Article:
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Within open‐ocean regions where excess macronutrients are present, phytoplankton growth is limited by the bioavailability of iron supplied to these areas primarily within atmospheric aerosols of crustal origin. However, processes that control the abundance of biologically accessible iron in these aerosols are largely unknown. Here we show that dissolution of ferrihydrite, a surrogate iron(oxy)hydroxide phase found in atmospheric waters, is enhanced in the presence of methanesulfinic acid (MSIA, CH3SO2H, a dimethylsulfide (DMS) oxidation intermediate) in laboratory irradiation experiments with aqueous suspensions that simulate marine aerosol particles. The increased release of soluble Fe(II) is attributed to a species specific and direct photochemical reduction rather than a proton‐promoted effect, and suggests an efficient mechanism by which iron‐starved phytoplankton can actively increase aerosol iron‐bioavailability by increasing DMS emissions.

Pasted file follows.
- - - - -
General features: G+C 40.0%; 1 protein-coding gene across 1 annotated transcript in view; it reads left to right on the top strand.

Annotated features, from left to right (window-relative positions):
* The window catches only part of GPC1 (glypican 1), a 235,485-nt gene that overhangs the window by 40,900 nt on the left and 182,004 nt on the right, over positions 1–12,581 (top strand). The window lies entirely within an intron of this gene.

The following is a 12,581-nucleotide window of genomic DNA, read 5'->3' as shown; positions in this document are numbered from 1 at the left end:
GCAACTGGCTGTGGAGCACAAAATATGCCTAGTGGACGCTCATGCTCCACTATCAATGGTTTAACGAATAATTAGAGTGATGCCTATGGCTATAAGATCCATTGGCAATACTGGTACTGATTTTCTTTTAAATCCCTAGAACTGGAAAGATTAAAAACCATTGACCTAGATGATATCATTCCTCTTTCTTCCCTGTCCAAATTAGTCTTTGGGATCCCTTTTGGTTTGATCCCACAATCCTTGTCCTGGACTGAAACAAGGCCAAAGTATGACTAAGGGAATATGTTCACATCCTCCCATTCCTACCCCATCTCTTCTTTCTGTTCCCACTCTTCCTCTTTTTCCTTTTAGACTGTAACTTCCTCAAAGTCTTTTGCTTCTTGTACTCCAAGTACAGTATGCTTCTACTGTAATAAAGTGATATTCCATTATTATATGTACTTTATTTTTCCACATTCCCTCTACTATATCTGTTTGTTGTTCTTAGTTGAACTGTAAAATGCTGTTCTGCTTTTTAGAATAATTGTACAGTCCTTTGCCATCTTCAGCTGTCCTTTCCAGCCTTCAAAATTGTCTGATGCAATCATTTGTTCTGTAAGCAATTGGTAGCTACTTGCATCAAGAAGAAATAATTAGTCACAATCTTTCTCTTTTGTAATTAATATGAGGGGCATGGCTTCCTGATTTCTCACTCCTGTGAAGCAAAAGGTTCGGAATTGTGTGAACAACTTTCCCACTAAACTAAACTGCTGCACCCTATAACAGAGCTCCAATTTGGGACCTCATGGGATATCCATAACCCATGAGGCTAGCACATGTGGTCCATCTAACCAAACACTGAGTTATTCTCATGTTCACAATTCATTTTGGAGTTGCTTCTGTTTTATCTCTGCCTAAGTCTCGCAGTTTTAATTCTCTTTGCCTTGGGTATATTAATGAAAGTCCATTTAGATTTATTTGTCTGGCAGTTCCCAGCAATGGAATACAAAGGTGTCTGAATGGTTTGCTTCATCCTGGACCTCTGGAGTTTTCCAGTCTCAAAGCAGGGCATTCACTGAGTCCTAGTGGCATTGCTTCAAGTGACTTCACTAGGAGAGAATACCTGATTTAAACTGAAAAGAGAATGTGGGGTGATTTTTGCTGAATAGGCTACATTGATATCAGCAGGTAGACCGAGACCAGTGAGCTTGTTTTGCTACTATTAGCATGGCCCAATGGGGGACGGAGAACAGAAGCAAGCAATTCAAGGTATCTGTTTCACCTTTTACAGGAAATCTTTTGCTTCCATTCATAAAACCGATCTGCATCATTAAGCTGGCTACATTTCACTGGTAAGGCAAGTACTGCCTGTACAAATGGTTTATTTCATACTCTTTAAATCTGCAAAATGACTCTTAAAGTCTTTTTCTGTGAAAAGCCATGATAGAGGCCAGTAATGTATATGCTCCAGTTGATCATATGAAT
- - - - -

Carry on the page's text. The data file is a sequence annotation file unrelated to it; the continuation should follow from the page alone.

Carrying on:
Johansen, A. M., and J. M. Key (2006), Photoreductive dissolution of ferrihydrite by methanesulfinic acid: Evidence of a direct link between dimethylsulfide and iron-bioavailability, Geophys. Res. Lett., 33, L14818, doi:10.1029/2006GL026010.
Geophysical Research Letters
Copyright 2006 by the American Geophysical Union.